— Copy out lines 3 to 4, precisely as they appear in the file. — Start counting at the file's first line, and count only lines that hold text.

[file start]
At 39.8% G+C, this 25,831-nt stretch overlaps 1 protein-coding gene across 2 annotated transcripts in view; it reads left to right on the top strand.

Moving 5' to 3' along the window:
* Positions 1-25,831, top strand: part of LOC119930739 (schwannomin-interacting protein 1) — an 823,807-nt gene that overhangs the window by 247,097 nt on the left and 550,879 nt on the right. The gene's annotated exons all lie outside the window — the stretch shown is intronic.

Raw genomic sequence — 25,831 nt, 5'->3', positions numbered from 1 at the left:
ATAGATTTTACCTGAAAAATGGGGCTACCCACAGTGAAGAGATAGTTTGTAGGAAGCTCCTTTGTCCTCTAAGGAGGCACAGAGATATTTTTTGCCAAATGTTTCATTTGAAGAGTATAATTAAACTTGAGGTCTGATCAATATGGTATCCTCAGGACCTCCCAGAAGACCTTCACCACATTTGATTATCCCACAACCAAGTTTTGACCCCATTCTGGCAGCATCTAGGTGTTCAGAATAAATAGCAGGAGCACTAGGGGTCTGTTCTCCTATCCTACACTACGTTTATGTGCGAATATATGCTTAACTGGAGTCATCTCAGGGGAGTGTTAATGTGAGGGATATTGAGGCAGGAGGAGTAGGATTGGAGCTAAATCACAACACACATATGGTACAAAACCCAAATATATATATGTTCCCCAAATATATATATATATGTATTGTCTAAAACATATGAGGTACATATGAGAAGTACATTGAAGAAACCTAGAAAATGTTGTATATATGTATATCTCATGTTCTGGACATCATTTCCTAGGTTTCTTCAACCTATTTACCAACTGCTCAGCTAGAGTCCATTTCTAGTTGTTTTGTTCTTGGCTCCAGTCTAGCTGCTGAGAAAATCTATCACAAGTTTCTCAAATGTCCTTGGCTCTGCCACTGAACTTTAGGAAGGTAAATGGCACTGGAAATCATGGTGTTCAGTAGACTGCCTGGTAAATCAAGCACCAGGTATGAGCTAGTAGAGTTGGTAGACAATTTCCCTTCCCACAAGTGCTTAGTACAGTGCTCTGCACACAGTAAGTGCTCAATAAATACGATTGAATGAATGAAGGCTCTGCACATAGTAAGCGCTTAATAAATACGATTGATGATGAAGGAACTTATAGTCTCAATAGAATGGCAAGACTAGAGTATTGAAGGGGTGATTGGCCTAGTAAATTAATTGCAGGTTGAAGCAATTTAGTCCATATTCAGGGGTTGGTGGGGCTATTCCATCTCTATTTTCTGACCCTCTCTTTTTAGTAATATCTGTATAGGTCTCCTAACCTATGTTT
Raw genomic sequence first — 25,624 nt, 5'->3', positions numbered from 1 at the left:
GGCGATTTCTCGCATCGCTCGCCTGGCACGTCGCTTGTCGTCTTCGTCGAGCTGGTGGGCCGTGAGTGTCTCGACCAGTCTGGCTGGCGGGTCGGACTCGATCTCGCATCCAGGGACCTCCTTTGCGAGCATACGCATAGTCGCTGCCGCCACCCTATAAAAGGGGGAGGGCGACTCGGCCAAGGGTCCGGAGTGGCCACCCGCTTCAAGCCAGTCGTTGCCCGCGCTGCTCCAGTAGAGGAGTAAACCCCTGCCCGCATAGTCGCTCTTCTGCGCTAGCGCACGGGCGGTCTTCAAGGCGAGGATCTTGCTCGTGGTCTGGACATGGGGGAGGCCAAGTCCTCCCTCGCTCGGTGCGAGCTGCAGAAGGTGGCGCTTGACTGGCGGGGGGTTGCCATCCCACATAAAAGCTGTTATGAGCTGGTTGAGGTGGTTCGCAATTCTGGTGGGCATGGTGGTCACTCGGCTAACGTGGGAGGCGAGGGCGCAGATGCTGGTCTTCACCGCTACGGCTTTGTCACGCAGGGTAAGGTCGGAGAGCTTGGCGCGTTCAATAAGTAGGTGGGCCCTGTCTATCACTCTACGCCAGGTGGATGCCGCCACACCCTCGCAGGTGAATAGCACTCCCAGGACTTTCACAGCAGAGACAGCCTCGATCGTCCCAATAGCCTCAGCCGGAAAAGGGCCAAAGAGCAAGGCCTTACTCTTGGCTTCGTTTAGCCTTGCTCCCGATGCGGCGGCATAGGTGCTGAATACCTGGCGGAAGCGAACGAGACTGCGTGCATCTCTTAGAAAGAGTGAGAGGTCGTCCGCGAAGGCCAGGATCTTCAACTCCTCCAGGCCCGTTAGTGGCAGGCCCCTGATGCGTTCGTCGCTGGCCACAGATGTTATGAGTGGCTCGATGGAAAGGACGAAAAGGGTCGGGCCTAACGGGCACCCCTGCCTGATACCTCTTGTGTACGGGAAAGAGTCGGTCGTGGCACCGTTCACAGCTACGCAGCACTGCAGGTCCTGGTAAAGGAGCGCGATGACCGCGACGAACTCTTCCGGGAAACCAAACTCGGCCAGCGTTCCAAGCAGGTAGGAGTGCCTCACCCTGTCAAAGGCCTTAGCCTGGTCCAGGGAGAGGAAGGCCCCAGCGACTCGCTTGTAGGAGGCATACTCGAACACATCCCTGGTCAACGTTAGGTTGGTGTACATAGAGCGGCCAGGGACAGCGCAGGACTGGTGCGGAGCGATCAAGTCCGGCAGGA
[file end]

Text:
* Positions 1-25,831, top strand: part of LOC119930739 (schwannomin-interacting protein 1) — an 823,807-nt gene that overhangs the window by 247,097 nt on the left and 550,879 nt on the right. The gene's annotated exons all lie outside the window — the stretch shown is intronic.

Raw genomic sequence — 25,831 nt, 5'->3', positions numbered from 1 at the left: